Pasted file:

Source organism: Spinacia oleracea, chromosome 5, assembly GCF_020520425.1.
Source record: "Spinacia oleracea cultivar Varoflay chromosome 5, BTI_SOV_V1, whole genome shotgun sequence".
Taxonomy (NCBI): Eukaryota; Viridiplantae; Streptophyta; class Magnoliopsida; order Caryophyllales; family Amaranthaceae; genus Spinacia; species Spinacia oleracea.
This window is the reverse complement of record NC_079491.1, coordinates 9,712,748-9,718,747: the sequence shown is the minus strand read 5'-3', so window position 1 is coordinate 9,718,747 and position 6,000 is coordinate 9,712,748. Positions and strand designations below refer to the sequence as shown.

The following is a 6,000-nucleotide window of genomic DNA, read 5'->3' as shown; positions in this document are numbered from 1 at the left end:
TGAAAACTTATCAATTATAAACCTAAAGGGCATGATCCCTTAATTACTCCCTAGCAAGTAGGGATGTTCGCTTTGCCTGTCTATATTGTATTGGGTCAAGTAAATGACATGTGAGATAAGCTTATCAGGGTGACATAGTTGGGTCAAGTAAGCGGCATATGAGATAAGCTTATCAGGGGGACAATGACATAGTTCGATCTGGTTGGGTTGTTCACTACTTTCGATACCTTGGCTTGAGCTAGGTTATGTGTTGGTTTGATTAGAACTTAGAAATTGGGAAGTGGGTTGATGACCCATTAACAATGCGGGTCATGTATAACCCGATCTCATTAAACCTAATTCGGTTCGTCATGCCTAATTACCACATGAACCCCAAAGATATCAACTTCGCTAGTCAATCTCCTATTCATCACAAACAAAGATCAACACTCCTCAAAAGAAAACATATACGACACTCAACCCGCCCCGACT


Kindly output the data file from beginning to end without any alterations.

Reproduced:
Source organism: Spinacia oleracea, chromosome 5, assembly GCF_020520425.1.
Source record: "Spinacia oleracea cultivar Varoflay chromosome 5, BTI_SOV_V1, whole genome shotgun sequence".
Taxonomy (NCBI): Eukaryota; Viridiplantae; Streptophyta; class Magnoliopsida; order Caryophyllales; family Amaranthaceae; genus Spinacia; species Spinacia oleracea.
This window is the reverse complement of record NC_079491.1, coordinates 9,712,748-9,718,747: the sequence shown is the minus strand read 5'-3', so window position 1 is coordinate 9,718,747 and position 6,000 is coordinate 9,712,748. Positions and strand designations below refer to the sequence as shown.

The following is a 6,000-nucleotide window of genomic DNA, read 5'->3' as shown; positions in this document are numbered from 1 at the left end:
TGAAAACTTATCAATTATAAACCTAAAGGGCATGATCCCTTAATTACTCCCTAGCAAGTAGGGATGTTCGCTTTGCCTGTCTATATTGTATTGGGTCAAGTAAATGACATGTGAGATAAGCTTATCAGGGTGACATAGTTGGGTCAAGTAAGCGGCATATGAGATAAGCTTATCAGGGGGACAATGACATAGTTCGATCTGGTTGGGTTGTTCACTACTTTCGATACCTTGGCTTGAGCTAGGTTATGTGTTGGTTTGATTAGAACTTAGAAATTGGGAAGTGGGTTGATGACCCATTAACAATGCGGGTCATGTATAACCCGATCTCATTAAACCTAATTCGGTTCGTCATGCCTAATTACCACATGAACCCCAAAGATATCAACTTCGCTAGTCAATCTCCTATTCATCACAAACAAAGATCAACACTCCTCAAAAGAAAACATATACGACACTCAACCCGCCCCGACT